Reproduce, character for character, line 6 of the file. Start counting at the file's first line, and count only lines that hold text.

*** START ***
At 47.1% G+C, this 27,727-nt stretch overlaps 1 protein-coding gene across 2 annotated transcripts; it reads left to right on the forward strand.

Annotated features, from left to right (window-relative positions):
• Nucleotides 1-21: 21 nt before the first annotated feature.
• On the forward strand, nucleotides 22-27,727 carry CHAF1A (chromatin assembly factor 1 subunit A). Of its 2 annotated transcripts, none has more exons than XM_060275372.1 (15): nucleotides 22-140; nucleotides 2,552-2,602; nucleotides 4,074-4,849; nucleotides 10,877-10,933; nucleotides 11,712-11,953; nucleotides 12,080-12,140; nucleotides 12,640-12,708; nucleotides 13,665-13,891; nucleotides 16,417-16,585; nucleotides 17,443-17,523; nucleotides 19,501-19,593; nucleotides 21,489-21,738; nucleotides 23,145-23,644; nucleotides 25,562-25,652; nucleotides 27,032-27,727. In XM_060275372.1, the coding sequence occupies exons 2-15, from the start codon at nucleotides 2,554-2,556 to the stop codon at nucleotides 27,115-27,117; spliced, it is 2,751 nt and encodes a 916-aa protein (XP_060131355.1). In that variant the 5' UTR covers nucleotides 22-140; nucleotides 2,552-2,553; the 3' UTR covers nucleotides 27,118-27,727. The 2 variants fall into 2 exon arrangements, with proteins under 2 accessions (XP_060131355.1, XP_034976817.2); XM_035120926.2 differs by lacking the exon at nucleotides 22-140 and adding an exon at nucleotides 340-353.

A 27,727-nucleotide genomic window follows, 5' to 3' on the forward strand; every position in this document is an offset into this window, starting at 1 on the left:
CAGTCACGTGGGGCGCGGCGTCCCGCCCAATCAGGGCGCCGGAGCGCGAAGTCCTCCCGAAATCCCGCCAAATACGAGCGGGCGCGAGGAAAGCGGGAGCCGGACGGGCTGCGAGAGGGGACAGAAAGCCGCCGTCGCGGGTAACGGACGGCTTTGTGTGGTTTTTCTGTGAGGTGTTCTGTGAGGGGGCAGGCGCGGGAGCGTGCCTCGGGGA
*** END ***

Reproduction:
CAGTCACGTGGGGCGCGGCGTCCCGCCCAATCAGGGCGCCGGAGCGCGAAGTCCTCCCGAAATCCCGCCAAATACGAGCGGGCGCGAGGAAAGCGGGAGCCGGACGGGCTGCGAGAGGGGACAGAAAGCCGCCGTCGCGGGTAACGGACGGCTTTGTGTGGTTTTTCTGTGAGGTGTTCTGTGAGGGGGCAGGCGCGGGAGCGTGCCTCGGGGA